Carlos Sierra's Tools and Tips

Tools and Tips for Oracle Performance and SQL Tuning

Understanding SQLTXPLAIN Health-Checks

with 2 comments

SQLTXPLAIN (SQLT) collects diagnostics details about a SQL statement that either performs poorly or it produces unexpected results (also known as wrong results). In addition to that, it also performs over a hundred health-checks around the SQL statement being analyzed. The results of these so called health-checks are displayed on the main HTML report under the “Observations” section. Within each observation there is description of the meaning and in some cases a pointer to known bugs or notes. Since there are so many health-checks, it happens that every once in a while we want to dig further into WHY we get this “observation”. If that is your case and you understand SQL and PL/SQL, I invite you to “hack” into the SQLT source code and see how this health-check is triggered.

Finding WHY SQLT triggered a particular Health-Check

Assume you get this “observation” in your main HTML report “Table contains 2 column(s) referenced in predicates where the number of distinct values does not match the number of buckets.“.

Open sqlt/install/sqcpkgh.pkb (this h is for health-checks) and search for a portion of this text “number of distinct values does not match the number of buckets”. You will find a piece of code that looks like this:

[sourcecode language=”sql”]
— 10174050 frequency histograms with less buckets than ndv
INTO l_count
FROM sqlt$_dba_all_table_cols_v
WHERE statement_id = p_tab_rec.statement_id
AND owner = p_tab_rec.owner
AND table_name = p_tab_rec.table_name
AND histogram = ‘FREQUENCY’
AND num_distinct <> num_buckets
AND in_predicates = ‘TRUE’;

IF l_count > 0 THEN
s_obs_rec.type_id := E_TABLE;
s_obs_rec.object_type := ‘TABLE’;
s_obs_rec.object_name := p_tab_rec.owner||’.’||p_tab_rec.table_name;
s_obs_rec.observation := ‘Table contains ‘||l_count||’ column(s) referenced in predicates where the number of distinct values does not match the number of buckets.’;
s_obs_rec.more := ‘Review <a href="#tab_cols_cbo_’||p_tab_rec.object_id||’">column statistics</a> for this table and look for "Num Distinct" and "Num Buckets". If there are values missing from the frequency histogram you may have Bug 10174050. If you are referencing in your predicates one of the missing values the CBO can over estimate table cardinality, and this may produce a sub-optimal plan. As a workaround: alter system/session "_fix_control"=”5483301:off”;’;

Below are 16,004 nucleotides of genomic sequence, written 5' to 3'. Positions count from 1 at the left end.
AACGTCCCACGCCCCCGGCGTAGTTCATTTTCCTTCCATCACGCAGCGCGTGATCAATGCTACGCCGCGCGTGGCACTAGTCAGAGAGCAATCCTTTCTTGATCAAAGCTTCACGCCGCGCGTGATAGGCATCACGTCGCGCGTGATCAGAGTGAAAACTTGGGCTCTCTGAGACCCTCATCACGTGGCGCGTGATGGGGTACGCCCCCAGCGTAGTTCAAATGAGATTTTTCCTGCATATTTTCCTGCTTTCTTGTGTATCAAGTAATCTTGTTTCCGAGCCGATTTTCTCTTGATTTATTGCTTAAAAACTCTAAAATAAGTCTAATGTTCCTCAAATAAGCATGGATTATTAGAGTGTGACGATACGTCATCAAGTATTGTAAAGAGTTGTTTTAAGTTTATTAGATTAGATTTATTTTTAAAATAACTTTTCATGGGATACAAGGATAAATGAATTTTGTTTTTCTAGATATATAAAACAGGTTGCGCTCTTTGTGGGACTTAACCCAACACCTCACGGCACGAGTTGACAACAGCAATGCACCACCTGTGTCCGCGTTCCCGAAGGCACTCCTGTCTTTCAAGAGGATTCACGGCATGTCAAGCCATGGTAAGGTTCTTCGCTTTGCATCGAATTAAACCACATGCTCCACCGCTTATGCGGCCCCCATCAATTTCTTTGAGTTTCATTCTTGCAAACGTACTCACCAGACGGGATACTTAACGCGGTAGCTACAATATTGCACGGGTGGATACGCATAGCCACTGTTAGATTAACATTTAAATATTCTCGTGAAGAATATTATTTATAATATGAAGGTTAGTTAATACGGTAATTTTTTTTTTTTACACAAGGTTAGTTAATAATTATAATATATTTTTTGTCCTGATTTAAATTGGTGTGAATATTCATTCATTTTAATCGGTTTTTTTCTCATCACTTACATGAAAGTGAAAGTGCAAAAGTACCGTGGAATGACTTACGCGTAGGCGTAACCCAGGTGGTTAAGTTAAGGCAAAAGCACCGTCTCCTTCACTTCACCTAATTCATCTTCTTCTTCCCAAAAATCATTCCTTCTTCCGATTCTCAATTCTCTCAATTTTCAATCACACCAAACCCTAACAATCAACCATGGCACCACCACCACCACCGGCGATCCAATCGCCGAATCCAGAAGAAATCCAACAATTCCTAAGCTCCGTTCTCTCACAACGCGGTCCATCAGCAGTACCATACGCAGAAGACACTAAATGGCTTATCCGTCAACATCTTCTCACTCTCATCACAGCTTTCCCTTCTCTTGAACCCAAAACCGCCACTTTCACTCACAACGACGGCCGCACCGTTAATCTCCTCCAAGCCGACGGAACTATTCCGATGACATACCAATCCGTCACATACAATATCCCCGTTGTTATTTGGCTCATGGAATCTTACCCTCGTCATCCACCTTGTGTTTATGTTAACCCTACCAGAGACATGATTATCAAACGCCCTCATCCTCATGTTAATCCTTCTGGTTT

In this case the health-check derives from view sqlt$_dba_all_table_cols_v. You can find all view definitions inside file sqlt/install/sqcvw.sql. This file shows that view sqlt$_dba_all_table_cols_v selects from tables sqlt$_dba_tab_cols and sqlt$_dba_nested_table_cols.

There is a predicate on the health-check that reads “num_distinct <> num_buckets“. So this condition is what triggered this particular health-check.

In some cases, the column driving the health-check is an addition to the base DBA or GV$ views, so in such cases you may have to search for that column in one of these two packages: sqlt/install/sqcpkgd.pkb or sqlt/install/sqcpkgt.pkb. Where the “d” stands for Diagnostics data collection and the “t” for Transformation of diagnostics data.


When you get a SQLT health-check that is of your concern and you need to find out WHY it was raised, you may need to look into SQLT source code. Always start on the “h” module and continue either in view definitions or in the two packages that seed special columns. Those two packages “d” and “t” are the ones responsible for data collection and transformations.

SQLT source code is transparent. It is written in an easy to follow style. Feel free to reverse engineer any part of it. No mysteries, no hidden pieces, no black magic…


Written by Carlos Sierra

April 19, 2013 at 10:43 am

2 Responses

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  1. Carlos, that’s exactly what I was looking for. I often get questions about how was this or that rule determined. Now I can go and look at that routine and figure it out.

    Stelios Charalambides

    April 22, 2013 at 10:27 am

    • And anytime you think I should explain something, please let me know so I can blog about it.

      Carlos Sierra

      April 24, 2013 at 7:41 am

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